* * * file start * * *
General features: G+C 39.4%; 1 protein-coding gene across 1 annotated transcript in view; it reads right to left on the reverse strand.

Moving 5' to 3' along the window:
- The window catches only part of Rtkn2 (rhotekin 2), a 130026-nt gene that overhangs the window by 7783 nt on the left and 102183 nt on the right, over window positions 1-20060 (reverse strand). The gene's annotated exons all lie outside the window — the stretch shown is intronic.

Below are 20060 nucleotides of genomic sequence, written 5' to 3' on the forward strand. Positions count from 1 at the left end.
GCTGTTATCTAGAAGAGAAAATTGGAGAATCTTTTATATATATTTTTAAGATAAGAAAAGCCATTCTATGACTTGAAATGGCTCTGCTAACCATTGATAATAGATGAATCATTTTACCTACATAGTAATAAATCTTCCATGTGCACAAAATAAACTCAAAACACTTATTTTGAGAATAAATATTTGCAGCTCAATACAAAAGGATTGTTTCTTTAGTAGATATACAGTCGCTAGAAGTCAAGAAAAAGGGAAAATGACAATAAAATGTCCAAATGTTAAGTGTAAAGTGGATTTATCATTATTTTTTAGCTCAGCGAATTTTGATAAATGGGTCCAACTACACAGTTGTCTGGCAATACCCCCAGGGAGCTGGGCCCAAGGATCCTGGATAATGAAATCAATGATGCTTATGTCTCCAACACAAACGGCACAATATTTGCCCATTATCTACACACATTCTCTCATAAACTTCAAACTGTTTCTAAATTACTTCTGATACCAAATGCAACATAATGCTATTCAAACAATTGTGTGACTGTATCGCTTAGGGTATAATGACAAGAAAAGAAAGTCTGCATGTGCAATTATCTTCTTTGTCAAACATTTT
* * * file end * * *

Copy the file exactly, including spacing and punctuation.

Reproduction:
General features: G+C 39.4%; 1 protein-coding gene across 1 annotated transcript in view; it reads right to left on the reverse strand.

Moving 5' to 3' along the window:
- The window catches only part of Rtkn2 (rhotekin 2), a 130026-nt gene that overhangs the window by 7783 nt on the left and 102183 nt on the right, over window positions 1-20060 (reverse strand). The gene's annotated exons all lie outside the window — the stretch shown is intronic.

Below are 20060 nucleotides of genomic sequence, written 5' to 3' on the forward strand. Positions count from 1 at the left end.
GCTGTTATCTAGAAGAGAAAATTGGAGAATCTTTTATATATATTTTTAAGATAAGAAAAGCCATTCTATGACTTGAAATGGCTCTGCTAACCATTGATAATAGATGAATCATTTTACCTACATAGTAATAAATCTTCCATGTGCACAAAATAAACTCAAAACACTTATTTTGAGAATAAATATTTGCAGCTCAATACAAAAGGATTGTTTCTTTAGTAGATATACAGTCGCTAGAAGTCAAGAAAAAGGGAAAATGACAATAAAATGTCCAAATGTTAAGTGTAAAGTGGATTTATCATTATTTTTTAGCTCAGCGAATTTTGATAAATGGGTCCAACTACACAGTTGTCTGGCAATACCCCCAGGGAGCTGGGCCCAAGGATCCTGGATAATGAAATCAATGATGCTTATGTCTCCAACACAAACGGCACAATATTTGCCCATTATCTACACACATTCTCTCATAAACTTCAAACTGTTTCTAAATTACTTCTGATACCAAATGCAACATAATGCTATTCAAACAATTGTGTGACTGTATCGCTTAGGGTATAATGACAAGAAAAGAAAGTCTGCATGTGCAATTATCTTCTTTGTCAAACATTTT